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Chapter 1
The Public Sector and the
Economy and
Chapter 2
Sections 2.4 2.7 only

Lecturer: Lyndal Keeton


NCB 200
Lyndal.Keeton@wits.ac.za
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1.1 Introduction
Economics: How to use resources to satisfy
needs/wants

WHAT IMPACT DOES THE GOVERNMENT


HAVE ON RESOURCE ALLOCATION?
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Mixed Economy
Political System Market System
Needs not satisfied by mkt Prices
system alone Supply and Demand
Mechanism between Supply Consumer preferences,
and Demand is ballot box incomes, costs of production,
Price = tax paid by citizens technology
Resource use different to that
of private sector
NB issues: efficiency and
equity of resources
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Key Features of SA Democracy


Constitutional change requires two thirds
parliamentary majority
Constitutional court (JHB)
Bill of Human Rights
Human Rights Commission (HRC)
Independent Judiciary
Auditor General
Independent Central Bank (SARB)
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3 Tiers of Government

1. Executive (PTA)
2. 9 Provincial Governments
3. 278 Municipalities (changed since textbook
was published)
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1.1.1 Legacy of the Past


On 27th April 1994 SA became a
democracy under a new constitution
PERSISTENT PROBLEMS
We have one of most uneven distribution
of incomes in the world
About 1/3 of labour force is unemployed
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1.1.2 Fiscal Challenges facing


Democratic Government
Smaller deficit
Lower public debt
Restructure public sector without jeopardising
macro stability
Opportunity to revamp all institutions and
policies
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1.1.3 Field of Public Economics (1)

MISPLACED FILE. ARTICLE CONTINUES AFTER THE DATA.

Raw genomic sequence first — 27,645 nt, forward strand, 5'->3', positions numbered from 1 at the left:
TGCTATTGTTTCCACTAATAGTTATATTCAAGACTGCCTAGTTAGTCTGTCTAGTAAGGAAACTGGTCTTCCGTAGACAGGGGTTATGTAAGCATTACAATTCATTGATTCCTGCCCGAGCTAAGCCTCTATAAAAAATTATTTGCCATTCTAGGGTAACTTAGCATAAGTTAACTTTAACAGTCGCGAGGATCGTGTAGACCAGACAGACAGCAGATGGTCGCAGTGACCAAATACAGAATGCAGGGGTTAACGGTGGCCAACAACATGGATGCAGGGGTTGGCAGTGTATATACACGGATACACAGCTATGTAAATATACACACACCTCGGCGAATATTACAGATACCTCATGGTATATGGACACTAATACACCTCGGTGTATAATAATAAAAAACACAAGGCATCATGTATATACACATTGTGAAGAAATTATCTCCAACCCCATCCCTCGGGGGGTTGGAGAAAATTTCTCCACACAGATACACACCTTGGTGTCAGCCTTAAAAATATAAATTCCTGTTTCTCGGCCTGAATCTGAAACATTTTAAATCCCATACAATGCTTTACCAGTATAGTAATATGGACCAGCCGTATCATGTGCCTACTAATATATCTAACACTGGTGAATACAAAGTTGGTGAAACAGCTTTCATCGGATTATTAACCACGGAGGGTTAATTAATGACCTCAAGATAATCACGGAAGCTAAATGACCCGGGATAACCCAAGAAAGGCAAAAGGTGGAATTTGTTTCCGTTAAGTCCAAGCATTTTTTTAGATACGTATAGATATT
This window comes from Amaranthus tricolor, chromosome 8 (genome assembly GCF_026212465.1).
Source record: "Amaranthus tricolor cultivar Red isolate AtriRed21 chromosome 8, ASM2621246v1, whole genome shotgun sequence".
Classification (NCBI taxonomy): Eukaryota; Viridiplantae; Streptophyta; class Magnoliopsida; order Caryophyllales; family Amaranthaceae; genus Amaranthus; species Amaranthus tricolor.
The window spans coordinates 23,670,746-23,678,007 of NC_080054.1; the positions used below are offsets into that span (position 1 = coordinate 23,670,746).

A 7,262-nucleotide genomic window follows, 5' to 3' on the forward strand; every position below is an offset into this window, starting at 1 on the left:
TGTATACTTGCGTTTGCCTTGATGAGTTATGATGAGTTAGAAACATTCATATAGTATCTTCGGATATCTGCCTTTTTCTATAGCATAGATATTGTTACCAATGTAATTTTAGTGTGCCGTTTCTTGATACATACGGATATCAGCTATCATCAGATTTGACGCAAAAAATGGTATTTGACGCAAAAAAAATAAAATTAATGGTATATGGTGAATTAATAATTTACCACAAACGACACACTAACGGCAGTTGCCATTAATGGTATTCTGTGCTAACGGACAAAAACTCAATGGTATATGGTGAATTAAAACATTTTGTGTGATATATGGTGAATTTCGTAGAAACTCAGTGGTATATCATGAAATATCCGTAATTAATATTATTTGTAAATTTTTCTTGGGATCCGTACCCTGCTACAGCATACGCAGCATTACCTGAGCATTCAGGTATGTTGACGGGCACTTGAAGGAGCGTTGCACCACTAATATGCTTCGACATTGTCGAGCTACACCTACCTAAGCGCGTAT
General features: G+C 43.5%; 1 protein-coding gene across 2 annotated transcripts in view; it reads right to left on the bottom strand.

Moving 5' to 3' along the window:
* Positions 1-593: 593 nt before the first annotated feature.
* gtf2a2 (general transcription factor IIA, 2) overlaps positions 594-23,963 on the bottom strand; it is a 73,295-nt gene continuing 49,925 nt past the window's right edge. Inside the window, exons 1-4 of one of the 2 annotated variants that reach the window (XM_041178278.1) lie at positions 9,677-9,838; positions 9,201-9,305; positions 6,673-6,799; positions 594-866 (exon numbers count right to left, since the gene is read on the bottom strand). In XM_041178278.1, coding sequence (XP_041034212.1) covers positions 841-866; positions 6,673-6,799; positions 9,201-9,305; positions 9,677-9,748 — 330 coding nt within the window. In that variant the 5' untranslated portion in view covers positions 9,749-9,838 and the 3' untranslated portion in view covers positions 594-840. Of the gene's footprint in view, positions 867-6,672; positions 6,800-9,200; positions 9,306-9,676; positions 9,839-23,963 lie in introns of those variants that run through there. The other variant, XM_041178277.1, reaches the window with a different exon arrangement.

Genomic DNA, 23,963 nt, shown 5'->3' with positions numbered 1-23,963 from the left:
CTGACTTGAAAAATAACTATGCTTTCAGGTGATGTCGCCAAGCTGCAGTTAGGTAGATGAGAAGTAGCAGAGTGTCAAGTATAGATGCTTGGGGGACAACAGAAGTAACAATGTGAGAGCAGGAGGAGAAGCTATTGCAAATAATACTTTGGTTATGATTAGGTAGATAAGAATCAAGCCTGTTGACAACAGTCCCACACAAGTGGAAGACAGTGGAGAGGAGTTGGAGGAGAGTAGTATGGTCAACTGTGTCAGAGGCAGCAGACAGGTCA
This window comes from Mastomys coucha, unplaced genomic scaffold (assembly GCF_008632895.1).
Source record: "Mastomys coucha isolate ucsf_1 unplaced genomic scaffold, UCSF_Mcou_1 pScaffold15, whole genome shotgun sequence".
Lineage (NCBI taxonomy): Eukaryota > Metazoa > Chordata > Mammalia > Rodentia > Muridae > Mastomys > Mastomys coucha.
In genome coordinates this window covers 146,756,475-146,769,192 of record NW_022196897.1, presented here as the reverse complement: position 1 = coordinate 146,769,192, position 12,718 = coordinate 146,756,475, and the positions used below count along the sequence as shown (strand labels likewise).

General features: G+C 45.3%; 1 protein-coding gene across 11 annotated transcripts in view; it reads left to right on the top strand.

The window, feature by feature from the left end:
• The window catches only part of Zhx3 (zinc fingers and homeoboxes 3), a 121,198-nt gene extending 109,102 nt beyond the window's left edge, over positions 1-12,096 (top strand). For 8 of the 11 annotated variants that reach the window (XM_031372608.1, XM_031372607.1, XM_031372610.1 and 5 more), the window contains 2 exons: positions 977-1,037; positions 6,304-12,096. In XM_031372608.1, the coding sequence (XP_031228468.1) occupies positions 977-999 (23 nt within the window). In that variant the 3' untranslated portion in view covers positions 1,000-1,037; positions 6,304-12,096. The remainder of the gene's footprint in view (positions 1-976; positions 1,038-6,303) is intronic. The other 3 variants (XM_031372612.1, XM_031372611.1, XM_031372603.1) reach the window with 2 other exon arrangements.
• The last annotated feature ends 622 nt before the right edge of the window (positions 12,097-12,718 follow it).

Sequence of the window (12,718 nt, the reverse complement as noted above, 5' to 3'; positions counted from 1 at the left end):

Public Economics
Studies the role of the government in the economy, i.e.
the nature, principles and economic consequences of
expenditure, tax, finance & regulation in the non-profit
making government sector of the economy

Instruments of public policy


Include decision-making, expenditure, tax, financing and
regulation
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1.1.3 Field of Public Economics (2)


Regulation
Enacting a law or administratively proclaiming
an enforceable instruction that leads to a
different allocation of private resources that
would apply in the absence of government.

Non-profit making
In the absence of profit maximisation we need
other criteria for public institutions and NGOs
1.2.1 Composition of public sector

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1.2.1 Composition of public sector


M easure 1960 1960-69 1970-79 1980-89 1990-99 2000-04
Taxes (indirect & direct) 14.2 15.5 18.8 22.2 24.6 25.5
Resource use (1) 17.8 20.5 27.3 27.3 24.5 23.1
of which
G eneral govt consum ption 9.5 11.1 14.2 17.4 19.4 18.7
Investm ent Total 8.3 9.4 13.1 9.9 5.1 4.4
O f which
G eneral govt 7.0 7.5 8.8 5.7 2.8 2.8
Public corps 1.3 1.9 4.3 4.2 2.3 1.6
Transfer paym ents (2) 3.9 4.1 5.5 8.4 11.2 9.6
O f which
Interest on public debt 0.7 0.9 1.7 3.7 5.6 4.7
Subsidies and current transfers 3.2 3.2 3.8 4.7 5.6 4.9
Total public sector resource 21.7 24.6 32.9 35.7 35.6 32.7
m obilisation (1) + (2)
O f which
G eneral G ovt 20.5 22.7 28.6 31.5 33.4 31.1
Public C orporations 1.3 1.9 4.3 4.2 2.3 1.6
NOTE: Current prices as % of GDP
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1.2.3 The Relationship between


Public and Private Sectors
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Impact of a budget imbalance on the


financial sector (1)
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Impact of a budget imbalance on the


financial sector (2)
In national accounting terms, a budget
imbalance (GT) implies either SI (internal
imbalance) or MX (external or balance of
payments disequilibrium)
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Impact of a budget imbalance on the


financial sector (3)
If T<G (budget deficit) then the govt has to
borrow.
The size and nature of the deficit and how it is
financed has implications for macro stability.
If T>G (surplus) then the government
supplements the savings of the economy.
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2.4 Overview of Market Failure


Lack of Information

Consumers and producers do not always have


information necessary to make rational decisions
Information could be too costly to obtain